Although the past few weeks had been warm and humid to the point of being muggy, moving day into the university dawned cool and damp with the oppressive threat of rain. I awoke early to find Sarah’s luggage packed, stacked and waiting on the living room floor to be loaded into the car for our trip. The house was quiet with both girls asleep upstairs and as I moved toward the kitchen to make my morning cup of coffee my mind shuffled through a multitude of questions. “Has she forgotten anything? How should I load all of this into the car? Will it all fit?” My mind tackled the practical questions analytically in a vicious attempt to quell the quiet undercurrent of my greater underlying concerns. I strove to push aside the nagging voice that asked, “Will she be okay alone at school? How will Emily and I adapt to life without Sarah here?” and the biggest question of all, “What will I do without her?”

Two hours later, after a frenzy of loading and last minute list checking, we arrived at the university and joined a mass of students and parents unloading and lugging belongings of all shapes and sizes into the dorm. I waited in line with Sarah as she filled out paperwork, was issued key cards and given lists of rules, phone numbers, and campus maps. After three trips each, carrying what seemed to be a trivial amount of belongings compared to her fellow students, our moving was done. We partook of a quick lunch followed by a trip to the bookstore for textbooks and supplies, then returned to the dorm and unpacked. An hour later all was done and a place had been found for everything in the tiny single room. There was nothing left for me to was time to leave. Sarah offered to walk with me to the parking lot where I had moved the car after we had unloaded everything.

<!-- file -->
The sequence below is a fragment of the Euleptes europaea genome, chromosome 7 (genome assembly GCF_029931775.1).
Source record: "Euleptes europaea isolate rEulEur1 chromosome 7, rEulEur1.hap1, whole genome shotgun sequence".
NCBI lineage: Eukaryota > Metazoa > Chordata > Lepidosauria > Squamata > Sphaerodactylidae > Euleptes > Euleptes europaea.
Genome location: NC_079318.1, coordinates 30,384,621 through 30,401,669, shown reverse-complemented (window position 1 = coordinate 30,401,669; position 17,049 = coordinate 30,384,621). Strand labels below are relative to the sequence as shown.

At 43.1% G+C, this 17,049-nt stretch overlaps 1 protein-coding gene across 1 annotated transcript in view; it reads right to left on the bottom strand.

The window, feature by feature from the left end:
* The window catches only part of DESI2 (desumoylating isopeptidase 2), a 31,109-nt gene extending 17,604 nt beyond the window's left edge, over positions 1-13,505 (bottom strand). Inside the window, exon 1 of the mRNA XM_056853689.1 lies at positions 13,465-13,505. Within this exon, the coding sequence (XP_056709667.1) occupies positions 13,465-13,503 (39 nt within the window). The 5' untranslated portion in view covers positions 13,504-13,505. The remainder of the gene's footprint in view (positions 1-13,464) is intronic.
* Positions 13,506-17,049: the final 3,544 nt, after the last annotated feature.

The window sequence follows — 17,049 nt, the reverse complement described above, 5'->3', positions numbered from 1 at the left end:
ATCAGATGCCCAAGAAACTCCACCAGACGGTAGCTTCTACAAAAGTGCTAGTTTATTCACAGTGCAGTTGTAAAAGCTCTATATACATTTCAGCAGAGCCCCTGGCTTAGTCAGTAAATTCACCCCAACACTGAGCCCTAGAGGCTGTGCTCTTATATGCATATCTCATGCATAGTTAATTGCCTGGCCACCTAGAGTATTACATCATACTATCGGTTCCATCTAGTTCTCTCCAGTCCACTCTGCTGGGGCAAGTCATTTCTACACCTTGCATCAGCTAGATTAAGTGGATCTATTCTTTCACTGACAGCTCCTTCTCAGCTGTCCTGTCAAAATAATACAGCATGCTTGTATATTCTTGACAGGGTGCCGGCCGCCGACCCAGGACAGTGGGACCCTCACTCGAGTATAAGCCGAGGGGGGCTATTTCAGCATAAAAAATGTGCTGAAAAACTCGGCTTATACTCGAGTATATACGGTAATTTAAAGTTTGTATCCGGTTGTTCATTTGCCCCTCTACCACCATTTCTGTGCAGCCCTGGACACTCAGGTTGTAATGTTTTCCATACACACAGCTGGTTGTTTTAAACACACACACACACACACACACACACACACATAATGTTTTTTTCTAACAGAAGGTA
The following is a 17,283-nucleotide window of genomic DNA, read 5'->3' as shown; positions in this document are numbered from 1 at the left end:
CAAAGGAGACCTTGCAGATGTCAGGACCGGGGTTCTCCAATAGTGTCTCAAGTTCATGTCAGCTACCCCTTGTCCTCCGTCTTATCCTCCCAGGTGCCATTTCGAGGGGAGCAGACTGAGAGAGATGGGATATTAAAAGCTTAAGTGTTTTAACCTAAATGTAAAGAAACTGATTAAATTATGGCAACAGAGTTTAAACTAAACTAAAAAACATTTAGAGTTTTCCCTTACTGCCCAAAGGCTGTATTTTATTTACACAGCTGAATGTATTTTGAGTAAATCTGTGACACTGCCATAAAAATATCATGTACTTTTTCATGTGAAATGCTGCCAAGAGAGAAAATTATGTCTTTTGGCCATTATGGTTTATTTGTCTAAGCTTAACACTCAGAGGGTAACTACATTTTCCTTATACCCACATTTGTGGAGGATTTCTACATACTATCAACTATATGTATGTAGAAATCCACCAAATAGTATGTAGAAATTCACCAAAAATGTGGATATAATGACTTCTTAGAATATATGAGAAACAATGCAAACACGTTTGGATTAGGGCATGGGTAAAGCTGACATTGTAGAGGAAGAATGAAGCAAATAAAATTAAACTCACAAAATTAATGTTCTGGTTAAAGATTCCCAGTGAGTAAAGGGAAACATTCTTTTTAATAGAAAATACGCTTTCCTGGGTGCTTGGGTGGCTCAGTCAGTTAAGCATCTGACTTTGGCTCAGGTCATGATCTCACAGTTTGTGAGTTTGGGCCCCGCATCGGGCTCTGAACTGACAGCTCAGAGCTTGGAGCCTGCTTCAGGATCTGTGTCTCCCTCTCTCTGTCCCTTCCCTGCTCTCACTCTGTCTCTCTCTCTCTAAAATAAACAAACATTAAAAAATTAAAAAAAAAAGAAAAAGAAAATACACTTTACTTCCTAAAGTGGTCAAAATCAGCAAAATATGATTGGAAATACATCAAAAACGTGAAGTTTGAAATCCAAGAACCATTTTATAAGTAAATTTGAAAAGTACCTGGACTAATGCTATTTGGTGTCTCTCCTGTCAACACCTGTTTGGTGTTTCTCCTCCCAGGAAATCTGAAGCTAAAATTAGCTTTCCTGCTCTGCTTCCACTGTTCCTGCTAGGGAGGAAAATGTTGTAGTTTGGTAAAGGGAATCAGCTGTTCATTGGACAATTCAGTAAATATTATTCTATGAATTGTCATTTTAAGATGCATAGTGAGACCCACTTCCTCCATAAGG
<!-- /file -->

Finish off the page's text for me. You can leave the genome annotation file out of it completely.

As we trudged up the hill to the parking lot I suddenly recalled that first day of preschool fifteen years earlier. Time stood still and a wave of anxiety and sorrow washed over me. Here was a heartbreak I HAD experienced before and I felt totally miserable.

“You have to know when to let go…”

There were those inevitable, piercing words, replaying in my mind like a recording. Then, an idea came to me.

“Is there anything else you’d like to do before I leave?” I asked as we reached the car.
“Well,” Sarah said, “I don’t have anything to do, so we can walk around the campus and find some of the buildings my classes are in if you feel like it.”
“Good plan!” I answered. We trudged off, snaking our way around and through the campus until we reached the student center. Once inside, I led Sarah into the food court and up to the ice cream stand.
“I think ice cream would be a good ending to our first day, what do you think?” I asked Sarah.
“That sounds good, but why don’t we split something?” she offered.

As we shared the small cup of ice cream, a student dressed as the school mascot paraded into the food court, greeting new students and parents. Spying us, he moved to our table and after much clowning, posed for a picture with Sarah. After his departure, we laughed and talked of all the things Sarah experienced that day and I began to feel better. Sarah will be fine, as will Emily and I. In many ways fifteen years is an eternity. Looking back, so much has changed, so many people have come and gone-I have loved and lost so much. But just as Sarah’s introduction to preschool marked not a loss of babyhood, but an initiation into childhood, so college marks her initiation into adulthood. In the blink of an eye, another milestone has been reached and a another new chapter begins in Sarah’s young life.


Children, College, College Student, Growth, Motherhood

Meet the author

author avatar Clare Bartram
I'm a musician by vocation, a writer by avocation, an observer, and a work in progress...

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author avatar Sivaramakrishnan A
15th Jan 2014 (#)

You have spoken for most parents, Clare. If we get too attached we do not want our children to grow up. But they have to face a real world of little sympathy. Your words resonate in me as I had same feelings when my son started school and went to another country for university education - siva